Archive for December, 2010

OS X Terminal slow to bring up a prompt?

Wednesday, December 22nd, 2010

Today I was in the middle of some tasks and needed a bash shell. Naturally, I fired up the from OS X and waited….. and waited….  The window popped up but the bash prompt didn’t come up, it just stayed there with one character blinking at me. It took forever for the prompt to appear, it seemed like a few minutes but was probably more like 20 seconds. You know how time scales depending on how busy you are. Fed up with that, I goggled [1][2][3] around to see what if anyone else has had similar problems.

It turns out there’s a well known solution to the problem:

sudo rm -f /private/var/log/asl/*.asl

The speculation is the that a build up of log files causes the terminal app to continually slow down when opening a new prompt. After deleting the log files and opening a new terminal window the prompt appears immediately. I hadn’t noticed this behavior before Snow Leopard so it looks like apple forgot to clear something out on a regular basis or added a new check. In either case, it’s annoying.


WordCamp Austin, 2010

Thursday, December 9th, 2010

I was able to attend WordCamp Austin this past weekend. It was the first time I’d been to a WordPress conference so I wasn’t exactly sure what to expect. It turned out to be small but very well run conference with several interesting topics.  For this post I am going to review my notes from the conference and highlight the items or topics that I thought were interesting.

WordCamps are typically small 1-day conferences held all over the world focusing on WordPress related topics. For any given weekend there are likely several conferences being held. The big problem is that the camps almost always sellout before the first speaker is even scheduled. So you you either have to be ‘in the know’ about what are the good WordCamps or take your luck of the draw as to whether the camp will be right for you. I was afraid that the conference would be too flufy (i.e. topics like how to build a community, or just using WordPress) instead of technical topics. It turned out that most of the presentations were at least mildly technical with very few covering topics of just how to use WordPress. It seemed to be a direct match with the audience. I’d say that if you feel you’re a programmer you’re probably not going to get the most of out these conferences. Technical concepts are not covered in depth as you would expect from other communities.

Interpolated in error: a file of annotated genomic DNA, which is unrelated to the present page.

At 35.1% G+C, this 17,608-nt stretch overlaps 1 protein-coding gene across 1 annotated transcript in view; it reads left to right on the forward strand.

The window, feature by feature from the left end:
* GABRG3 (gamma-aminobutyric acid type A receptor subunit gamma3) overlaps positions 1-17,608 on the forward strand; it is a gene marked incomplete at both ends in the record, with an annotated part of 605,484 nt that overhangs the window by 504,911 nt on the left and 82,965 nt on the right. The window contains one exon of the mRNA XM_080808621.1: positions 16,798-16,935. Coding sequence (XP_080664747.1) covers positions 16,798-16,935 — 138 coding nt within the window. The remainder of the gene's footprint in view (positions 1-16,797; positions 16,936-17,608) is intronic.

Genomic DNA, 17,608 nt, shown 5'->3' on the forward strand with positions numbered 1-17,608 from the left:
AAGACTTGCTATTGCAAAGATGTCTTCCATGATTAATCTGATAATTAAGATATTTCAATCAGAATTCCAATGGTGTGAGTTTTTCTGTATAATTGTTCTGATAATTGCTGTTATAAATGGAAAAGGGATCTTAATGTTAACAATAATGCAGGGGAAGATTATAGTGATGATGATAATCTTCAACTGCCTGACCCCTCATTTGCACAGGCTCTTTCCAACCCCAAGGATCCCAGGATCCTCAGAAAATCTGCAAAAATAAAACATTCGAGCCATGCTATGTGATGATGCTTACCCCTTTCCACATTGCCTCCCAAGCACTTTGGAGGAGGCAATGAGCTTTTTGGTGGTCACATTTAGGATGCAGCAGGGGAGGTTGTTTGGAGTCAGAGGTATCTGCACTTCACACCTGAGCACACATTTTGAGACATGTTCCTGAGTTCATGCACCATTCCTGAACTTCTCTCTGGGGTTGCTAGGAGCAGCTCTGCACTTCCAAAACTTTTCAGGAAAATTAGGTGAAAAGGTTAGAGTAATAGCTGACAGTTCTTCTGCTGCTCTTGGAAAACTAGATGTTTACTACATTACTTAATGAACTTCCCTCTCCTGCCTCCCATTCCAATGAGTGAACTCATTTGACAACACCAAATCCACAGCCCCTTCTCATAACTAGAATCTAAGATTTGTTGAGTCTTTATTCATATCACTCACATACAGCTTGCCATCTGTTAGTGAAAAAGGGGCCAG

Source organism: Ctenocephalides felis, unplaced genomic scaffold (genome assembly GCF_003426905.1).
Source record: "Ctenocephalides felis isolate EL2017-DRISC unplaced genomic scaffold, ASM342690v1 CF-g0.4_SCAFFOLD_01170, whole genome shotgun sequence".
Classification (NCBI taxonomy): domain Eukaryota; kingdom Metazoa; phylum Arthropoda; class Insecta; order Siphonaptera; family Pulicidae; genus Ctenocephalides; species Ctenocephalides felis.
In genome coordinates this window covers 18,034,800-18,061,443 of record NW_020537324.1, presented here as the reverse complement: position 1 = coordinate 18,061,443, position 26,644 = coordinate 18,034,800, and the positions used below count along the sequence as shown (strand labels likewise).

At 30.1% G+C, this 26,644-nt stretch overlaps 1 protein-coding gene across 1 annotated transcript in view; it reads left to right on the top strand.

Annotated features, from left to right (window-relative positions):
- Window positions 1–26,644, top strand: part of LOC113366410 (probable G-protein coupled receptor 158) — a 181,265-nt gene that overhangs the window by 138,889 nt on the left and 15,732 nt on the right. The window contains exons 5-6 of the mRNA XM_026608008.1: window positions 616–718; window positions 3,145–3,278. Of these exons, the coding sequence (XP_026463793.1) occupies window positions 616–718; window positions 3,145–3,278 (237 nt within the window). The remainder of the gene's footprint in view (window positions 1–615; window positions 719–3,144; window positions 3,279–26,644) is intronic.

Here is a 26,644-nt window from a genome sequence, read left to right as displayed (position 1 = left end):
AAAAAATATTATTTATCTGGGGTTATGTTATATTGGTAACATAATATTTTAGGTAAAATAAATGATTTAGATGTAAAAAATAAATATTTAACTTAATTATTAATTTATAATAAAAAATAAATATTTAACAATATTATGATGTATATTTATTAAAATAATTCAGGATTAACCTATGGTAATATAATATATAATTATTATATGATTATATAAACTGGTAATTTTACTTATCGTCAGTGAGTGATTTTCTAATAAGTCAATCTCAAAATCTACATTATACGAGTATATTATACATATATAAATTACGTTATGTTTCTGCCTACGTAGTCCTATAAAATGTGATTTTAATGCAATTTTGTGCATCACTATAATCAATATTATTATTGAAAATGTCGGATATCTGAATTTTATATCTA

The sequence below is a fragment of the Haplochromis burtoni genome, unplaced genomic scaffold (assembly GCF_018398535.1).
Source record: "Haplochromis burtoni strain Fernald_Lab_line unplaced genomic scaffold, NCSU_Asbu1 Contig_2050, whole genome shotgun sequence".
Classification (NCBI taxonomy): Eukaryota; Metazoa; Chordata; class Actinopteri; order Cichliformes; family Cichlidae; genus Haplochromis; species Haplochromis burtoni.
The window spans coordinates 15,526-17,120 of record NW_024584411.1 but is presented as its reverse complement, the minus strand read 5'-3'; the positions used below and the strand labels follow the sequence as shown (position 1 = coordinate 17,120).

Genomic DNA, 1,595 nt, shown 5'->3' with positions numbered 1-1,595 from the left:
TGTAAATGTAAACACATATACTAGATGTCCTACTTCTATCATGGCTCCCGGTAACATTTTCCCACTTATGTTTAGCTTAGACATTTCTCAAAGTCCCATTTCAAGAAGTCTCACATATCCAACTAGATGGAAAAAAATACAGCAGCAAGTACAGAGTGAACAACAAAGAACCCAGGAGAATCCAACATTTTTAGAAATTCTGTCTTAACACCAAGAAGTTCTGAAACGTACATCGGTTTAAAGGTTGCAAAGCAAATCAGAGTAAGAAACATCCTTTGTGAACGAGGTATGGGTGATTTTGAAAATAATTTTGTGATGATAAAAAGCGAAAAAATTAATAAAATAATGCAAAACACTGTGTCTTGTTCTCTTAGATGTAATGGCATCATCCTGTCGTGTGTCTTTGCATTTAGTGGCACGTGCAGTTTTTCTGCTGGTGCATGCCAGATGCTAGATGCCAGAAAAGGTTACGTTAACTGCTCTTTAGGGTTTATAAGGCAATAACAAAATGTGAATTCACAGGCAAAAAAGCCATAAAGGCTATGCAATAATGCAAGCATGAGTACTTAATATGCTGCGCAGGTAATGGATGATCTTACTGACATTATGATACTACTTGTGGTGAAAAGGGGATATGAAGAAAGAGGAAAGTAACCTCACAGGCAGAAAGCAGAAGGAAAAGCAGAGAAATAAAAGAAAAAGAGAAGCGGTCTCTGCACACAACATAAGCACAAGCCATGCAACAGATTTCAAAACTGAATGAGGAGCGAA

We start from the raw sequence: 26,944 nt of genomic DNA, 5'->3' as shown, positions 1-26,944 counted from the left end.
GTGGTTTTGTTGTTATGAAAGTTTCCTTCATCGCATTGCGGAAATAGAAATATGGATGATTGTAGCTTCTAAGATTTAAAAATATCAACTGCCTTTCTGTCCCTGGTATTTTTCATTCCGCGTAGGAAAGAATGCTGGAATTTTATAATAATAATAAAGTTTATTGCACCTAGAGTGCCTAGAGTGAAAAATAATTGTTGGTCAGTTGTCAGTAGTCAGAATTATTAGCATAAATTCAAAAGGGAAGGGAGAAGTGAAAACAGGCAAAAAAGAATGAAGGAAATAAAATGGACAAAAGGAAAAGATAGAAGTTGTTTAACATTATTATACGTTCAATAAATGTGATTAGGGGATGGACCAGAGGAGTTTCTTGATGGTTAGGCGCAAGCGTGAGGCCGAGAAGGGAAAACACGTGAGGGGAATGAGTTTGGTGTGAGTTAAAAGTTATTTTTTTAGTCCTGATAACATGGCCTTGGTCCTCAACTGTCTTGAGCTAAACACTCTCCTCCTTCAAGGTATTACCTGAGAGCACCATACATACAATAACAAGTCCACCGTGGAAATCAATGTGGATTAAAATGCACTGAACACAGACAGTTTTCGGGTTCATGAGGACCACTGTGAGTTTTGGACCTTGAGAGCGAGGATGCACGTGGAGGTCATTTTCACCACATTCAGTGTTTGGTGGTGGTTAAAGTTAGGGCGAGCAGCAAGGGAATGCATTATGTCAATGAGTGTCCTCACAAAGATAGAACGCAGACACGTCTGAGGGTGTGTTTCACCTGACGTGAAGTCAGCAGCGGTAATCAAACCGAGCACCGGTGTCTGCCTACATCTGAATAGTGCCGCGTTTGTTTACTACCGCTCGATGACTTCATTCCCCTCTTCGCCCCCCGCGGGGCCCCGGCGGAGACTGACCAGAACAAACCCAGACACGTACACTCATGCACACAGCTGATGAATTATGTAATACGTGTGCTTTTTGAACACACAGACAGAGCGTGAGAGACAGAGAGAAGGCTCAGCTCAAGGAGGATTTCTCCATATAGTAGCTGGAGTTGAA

With that said, I’m a newb to the WordPress community. I’ve built a few themes for my self (i.e. this blog) and a few others. So take what’s said here with a grain of salt from an outsider’s perspective.